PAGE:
Conservation District holds Day of Planting at Ruby Ellen Farm

From staff reports

Join local foresters, certified arborists, and resource professionals for a day of planting at Ruby Ellen Farm, 5946 S. Center Highway, Traverse City, on Saturday, Oct. 12, from 9 am-12:30 pm. This 150-acre Centennial Farm has been in the family since 1865, becoming part of the foundation when the last family owner, Rex Dobson, passed away in 2011. Rex was responsible for a lot of tree planting over the years. The farm is the iconic setting for the 2004 film Barn Red starring Ernest Borgnine. In 2005, Ruby Ellen Farm was successfully nominated and listed on the National Register of Historic Places. The farm’s mission is to use its natural and cultural resources to educate and inspire stewardship, self-sufficiency, and balanced relationships with nature and the community.

The goal of the Leelanau Day of Planting is to encourage landowners to plant more trees and shrubs in a sustainable manner for a healthier environment and future. Local foresters and certified arborists will teach how to correctly plant native bare-root seedlings, and containerized trees and shrubs of all sizes. Using proper techniques including adding amendments to the soil such as compost and biochar, mulching, and how to maintain those plantings will all help landowners have more success with their planting efforts. Pruning of more mature trees and shrubs and other maintenance tips will be led by Certified Arborist Tom Deering of Deering Tree Service. Tours of the farmstead will be led by Ruby Ellen Farm Board Member and Consulting Forester, Steve Alguire.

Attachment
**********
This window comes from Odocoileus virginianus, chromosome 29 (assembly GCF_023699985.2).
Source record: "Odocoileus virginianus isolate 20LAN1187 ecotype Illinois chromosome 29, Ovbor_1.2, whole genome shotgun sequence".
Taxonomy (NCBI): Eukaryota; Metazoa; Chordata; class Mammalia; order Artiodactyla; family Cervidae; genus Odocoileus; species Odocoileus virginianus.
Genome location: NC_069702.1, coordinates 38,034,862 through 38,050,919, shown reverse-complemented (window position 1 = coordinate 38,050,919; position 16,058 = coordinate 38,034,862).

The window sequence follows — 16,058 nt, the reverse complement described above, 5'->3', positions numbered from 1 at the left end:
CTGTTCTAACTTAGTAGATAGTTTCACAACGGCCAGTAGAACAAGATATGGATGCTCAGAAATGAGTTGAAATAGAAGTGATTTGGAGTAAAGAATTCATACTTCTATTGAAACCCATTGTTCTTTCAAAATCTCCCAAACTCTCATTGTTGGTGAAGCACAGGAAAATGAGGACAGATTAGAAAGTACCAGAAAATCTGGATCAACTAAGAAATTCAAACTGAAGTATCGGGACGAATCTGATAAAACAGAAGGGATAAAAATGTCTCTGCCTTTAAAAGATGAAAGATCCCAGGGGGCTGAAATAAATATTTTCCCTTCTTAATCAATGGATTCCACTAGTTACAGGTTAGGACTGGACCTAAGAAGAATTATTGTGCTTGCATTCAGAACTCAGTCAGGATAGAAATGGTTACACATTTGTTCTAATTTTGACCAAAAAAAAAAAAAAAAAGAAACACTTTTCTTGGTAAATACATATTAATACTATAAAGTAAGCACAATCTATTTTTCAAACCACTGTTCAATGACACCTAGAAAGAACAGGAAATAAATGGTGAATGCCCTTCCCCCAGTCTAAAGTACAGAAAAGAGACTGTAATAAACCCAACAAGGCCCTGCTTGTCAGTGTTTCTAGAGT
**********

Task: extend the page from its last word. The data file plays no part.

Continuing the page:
Leelanau Day of Planting is a collaboration between the Farm Foundation, Leelanau Conservation District, Conservation Resource Alliance, Leelanau Conservancy, and the Consumers Energy Foundation. Learn about the ongoing Leelanau Conservation District Fall Seedling Sale and how you can participate in the Conservation Resource Alliance’s new seedling program called Wild Roots Initiative.  

Informing landowners on how to secure good quality, native species at an affordable price and teaching them how to do it correctly with the help of experts is what makes this event valuable and fun  for all ages. Light refreshments will be served. Please dress to be outside for the morning, rain or shine, with gloves and a shovel (if possible).  

For more information, contact District Forester, Kama Ross at 231-256-9783 or email